BBC Home
Explore the BBC
BBC News
Launch consoleBBC NEWS CHANNEL
Languages
Last Updated: Saturday, 2 July, 2005, 22:50 GMT 23:50 UK
G8 leaders 'real stars of show'
Bob Geldof
Poor countries must be allowed to end unjust trade, the letter says
The leaders of the G8 countries are the real "stars of the show", Bob Geldof has told them in an open letter to coincide with the Live 8 concerts.

A failure to achieve "a historic breakthrough" at next week's G8 Gleneagles summit would betray the world's poorest people, he says.

The Live 8 organiser's letter has been published in UK newspapers.

Meanwhile, the Archbishop of Canterbury has urged the leaders to "love thy neighbour" in a sermon.

We will not applaud half-measures, or politics as usual - this must be a historic breakthrough
Open letter from Bob Geldof

Geldof's letter says the organisers have gathered "the largest mandate for action in history" to end the poverty "killing 50,000 each day".

Live 8 was taking place so that the leaders could make the breakthrough in "the battle towards making poverty history", he says.

Speaking to BBC News, Geldof attacked those who suggested aid and debt cancellation would not help because of corruption in Africa.

"Those critics are just being stupid. They don't know what they are talking about. I do. I've been doing it for 20 years.

"Africa is not mired in corruption, it is mired in poverty. Corruption is a by-product of poverty, just like dying of famine or Aids."

But he said it was important that good governance was encouraged.

"When you live in a country that's got nothing and finally you make it to the top and you start grabbing what little there is you kill people below you."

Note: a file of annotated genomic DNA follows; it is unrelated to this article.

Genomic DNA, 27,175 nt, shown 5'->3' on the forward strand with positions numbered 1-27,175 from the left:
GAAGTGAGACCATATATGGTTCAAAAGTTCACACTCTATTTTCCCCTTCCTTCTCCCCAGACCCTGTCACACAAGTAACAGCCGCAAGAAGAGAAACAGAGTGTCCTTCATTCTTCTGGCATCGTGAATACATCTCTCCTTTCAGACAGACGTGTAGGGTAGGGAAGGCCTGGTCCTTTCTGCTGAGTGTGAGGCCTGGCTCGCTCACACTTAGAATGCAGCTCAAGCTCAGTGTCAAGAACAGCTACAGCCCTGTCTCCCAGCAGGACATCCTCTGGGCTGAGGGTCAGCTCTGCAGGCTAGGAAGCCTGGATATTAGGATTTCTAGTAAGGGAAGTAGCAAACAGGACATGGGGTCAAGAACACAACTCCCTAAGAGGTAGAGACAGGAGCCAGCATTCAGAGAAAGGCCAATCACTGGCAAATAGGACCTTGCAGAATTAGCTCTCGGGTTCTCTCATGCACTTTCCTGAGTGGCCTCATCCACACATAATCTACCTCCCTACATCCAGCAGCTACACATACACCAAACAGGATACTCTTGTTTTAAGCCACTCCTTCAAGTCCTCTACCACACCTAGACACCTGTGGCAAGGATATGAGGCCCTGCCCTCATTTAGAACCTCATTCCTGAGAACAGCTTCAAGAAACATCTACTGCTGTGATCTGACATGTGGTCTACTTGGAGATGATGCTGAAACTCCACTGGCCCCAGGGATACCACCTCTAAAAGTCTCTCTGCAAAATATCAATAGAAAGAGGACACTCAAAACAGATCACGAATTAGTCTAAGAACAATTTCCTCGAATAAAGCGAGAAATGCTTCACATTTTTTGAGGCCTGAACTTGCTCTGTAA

He added: "They must be transparent, they must be accountable first to their own people then to rest of the world.

"If they do that we will come with the debt trade aid package. I'm not interested in critics."

A series of concerts were held around the world, including in London's Hyde Park, on Saturday.

The eight of Live 8 are not eight musicians or bands, but the eight leaders of the G8, Geldof writes.

"We will not applaud half-measures, or politics as usual - this must be a historic breakthrough," he adds in the letter.

'Decisive steps'

It calls on leaders to give an extra 13.8bn in aid for Africa, along with the same amount for the world's other poorest countries.

And Wednesday's G8 summit must also confirm the cancellation of all debt for countries who need it, Geldof says.

"Do not disappoint us, do not create a generation of cynics, do not betray the desires of billions and the hopes of the poorest of our world."

There is nothing abstract or idealistic about the call to love this neighbour - this is the most realistic command that could be given
Dr Rowan Williams

"Are those 50,000 people each day to be allowed to live, or not?"

Meanwhile, in a sermon at Lambeth Palace on Saturday, Dr Rowan Williams said that the challenges faced by G8 leaders gave relevance to the Christian message of love thy neighbour.

"Pandemics, poverty (and) ecological degradation are everyone's business, and there is no escape pod reserved for those who are comfortable and prosperous just at the moment," he said.

A "suffering stranger" in a place "where poverty, disease and disaster" are found is a neighbour, he added.

"And there is nothing abstract or idealistic about the call to love this neighbour - this is the most realistic command that could be given."




BBC NEWS:VIDEO AND AUDIO
Watch aerial footage of protesters in Edinburgh



RELATED INTERNET LINKS:
The BBC is not responsible for the content of external internet sites


PRODUCTS AND SERVICES

News Front Page | World | UK | England | Northern Ireland | Scotland | Wales | Politics
Business | Entertainment | Science/Nature | Technology | Health | Education
Have Your Say | Magazine | In Pictures | Week at a Glance | Country Profiles | In Depth | Programmes
Americas Africa Europe Middle East South Asia Asia Pacific